Pakistan confirmed on Monday the arrest of another suspected plotter of the Mumbai attacks and sought further details from India to prosecute those involved in the carnage.
India blamed banned Pakistan-based Islamist group Lashkar-e-Taiba for the Nov. 26 to Nov. 29 siege that killed 165 people and derailed a five-year peace process between the nuclear-armed south Asian rivals.
“We have arrested one more suspect, Shahid Jamil Riaz, who facilitated transaction of money and was part of the overall planning,” Pakistani Interior Minister Rehman Malik told a news conference, refusing to give further details.
Media reports that surfaced in Pakistan last month said Riaz was remanded for interrogation.
Islamabad admitted for the first time in February that the Mumbai attacks had been planned partly in Pakistan and filed a case against eight suspects, saying that six of them were already in custody.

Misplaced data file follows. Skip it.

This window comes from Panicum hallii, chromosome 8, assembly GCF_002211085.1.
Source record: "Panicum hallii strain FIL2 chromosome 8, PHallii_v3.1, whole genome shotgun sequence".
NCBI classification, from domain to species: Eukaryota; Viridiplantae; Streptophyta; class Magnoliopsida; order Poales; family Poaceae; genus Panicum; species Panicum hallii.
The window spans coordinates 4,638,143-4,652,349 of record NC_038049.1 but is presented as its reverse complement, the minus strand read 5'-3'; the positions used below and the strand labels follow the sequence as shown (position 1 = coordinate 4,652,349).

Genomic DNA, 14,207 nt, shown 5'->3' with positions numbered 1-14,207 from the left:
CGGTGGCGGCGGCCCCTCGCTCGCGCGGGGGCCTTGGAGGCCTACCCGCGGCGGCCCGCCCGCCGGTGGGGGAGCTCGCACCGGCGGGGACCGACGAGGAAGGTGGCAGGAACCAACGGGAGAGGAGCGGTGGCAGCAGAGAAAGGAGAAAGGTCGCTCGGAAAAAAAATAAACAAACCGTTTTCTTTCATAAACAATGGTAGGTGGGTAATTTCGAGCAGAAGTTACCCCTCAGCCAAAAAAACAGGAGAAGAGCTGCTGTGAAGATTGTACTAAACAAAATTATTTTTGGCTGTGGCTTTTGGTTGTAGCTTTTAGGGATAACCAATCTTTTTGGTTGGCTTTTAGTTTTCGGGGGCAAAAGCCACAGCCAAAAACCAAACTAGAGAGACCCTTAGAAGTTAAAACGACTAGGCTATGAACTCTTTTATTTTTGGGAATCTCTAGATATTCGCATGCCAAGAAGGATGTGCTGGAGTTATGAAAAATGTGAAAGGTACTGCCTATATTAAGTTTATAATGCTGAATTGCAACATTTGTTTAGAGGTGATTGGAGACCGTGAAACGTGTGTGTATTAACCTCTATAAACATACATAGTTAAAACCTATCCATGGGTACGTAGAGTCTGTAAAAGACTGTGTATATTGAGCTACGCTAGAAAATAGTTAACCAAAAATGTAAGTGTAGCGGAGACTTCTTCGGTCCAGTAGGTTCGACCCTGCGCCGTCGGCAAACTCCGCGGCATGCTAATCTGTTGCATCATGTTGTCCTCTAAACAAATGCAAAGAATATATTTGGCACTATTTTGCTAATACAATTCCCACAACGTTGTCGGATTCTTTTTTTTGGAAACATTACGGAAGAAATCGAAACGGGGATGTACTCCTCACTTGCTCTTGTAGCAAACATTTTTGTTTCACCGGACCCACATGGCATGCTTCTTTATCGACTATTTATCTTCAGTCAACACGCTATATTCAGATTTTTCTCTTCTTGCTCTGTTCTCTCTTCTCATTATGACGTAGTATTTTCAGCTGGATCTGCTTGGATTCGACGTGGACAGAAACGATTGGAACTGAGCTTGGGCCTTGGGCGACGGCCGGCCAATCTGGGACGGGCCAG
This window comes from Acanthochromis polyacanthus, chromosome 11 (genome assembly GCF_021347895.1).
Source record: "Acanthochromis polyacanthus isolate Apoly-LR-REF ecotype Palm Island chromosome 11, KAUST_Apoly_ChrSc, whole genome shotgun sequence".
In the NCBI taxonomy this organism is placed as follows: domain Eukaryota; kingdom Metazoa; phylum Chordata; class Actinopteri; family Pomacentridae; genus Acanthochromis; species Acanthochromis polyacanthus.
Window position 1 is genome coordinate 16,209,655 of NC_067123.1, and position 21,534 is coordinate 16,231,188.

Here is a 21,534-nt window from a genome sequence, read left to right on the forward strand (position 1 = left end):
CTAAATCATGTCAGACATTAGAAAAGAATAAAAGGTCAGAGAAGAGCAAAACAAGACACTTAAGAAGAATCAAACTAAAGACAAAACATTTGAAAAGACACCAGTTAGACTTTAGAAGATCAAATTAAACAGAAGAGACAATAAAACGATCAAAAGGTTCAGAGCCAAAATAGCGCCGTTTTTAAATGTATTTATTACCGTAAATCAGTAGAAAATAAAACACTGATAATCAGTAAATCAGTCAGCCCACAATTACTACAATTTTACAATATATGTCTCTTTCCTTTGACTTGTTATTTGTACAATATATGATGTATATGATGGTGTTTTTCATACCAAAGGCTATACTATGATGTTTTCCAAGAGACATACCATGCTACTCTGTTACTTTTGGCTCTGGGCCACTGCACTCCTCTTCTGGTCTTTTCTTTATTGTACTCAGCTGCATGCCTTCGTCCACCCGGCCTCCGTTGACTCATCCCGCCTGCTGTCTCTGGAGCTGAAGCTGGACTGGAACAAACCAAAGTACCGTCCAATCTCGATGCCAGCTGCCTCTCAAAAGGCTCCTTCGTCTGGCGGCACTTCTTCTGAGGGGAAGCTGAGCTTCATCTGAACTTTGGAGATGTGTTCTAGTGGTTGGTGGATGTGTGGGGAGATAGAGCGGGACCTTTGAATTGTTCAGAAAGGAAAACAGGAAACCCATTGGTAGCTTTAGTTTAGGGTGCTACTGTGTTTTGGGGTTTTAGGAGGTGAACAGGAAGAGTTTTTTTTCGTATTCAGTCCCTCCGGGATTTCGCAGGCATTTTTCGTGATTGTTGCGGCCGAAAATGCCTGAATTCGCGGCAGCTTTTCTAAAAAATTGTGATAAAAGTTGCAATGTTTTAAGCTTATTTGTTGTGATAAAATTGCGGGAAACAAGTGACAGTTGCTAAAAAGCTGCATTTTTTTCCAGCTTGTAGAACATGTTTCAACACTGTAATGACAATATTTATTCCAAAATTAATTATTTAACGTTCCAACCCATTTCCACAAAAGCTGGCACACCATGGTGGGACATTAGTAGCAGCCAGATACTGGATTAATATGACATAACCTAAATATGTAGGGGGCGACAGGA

“We have written to the foreign office today to [ask] India for some more information,” Malik told Monday’s news conference, continuing a back and forth that has dragged out between the two countries for months.
India in January sent Pakistan a dossier that it said contained evidence that elements in Pakistan were behind the November attack.
In February, Pakistan fired off another 30 questions, to which India responded last month.
On Monday, the Indian deputy high commissioner in Islamabad was called to the Interior Ministry to be briefed on “missing information and what is our requirement,” Malik said.
Malik said Pakistan asked India to provide a certified copy of the statement given by the lone surviving attacker, Ajmal Kasab, before a magistrate.
He said Pakistan also requested that India provide a copy of the charge sheet against Kasab, who is also known as Ajmal Iman.
“We also do not have details about the SIM cards used by the attackers, the coordinates for the GPS and information about the Indian nationals arrested for involvement in the attack,” he said.
Malik also questioned DNA samples Indian authorities have provided.
“One sample is of a terrorist named Ismail, who was killed during the operation, which is identical to the sample of Kasab,” Malik said.
“We need this information as urgently as possible for successful prosecution,” he said.
Kasab’s trial is due to start in Mumbai today.
The 21-year-old faces the death penalty if convicted.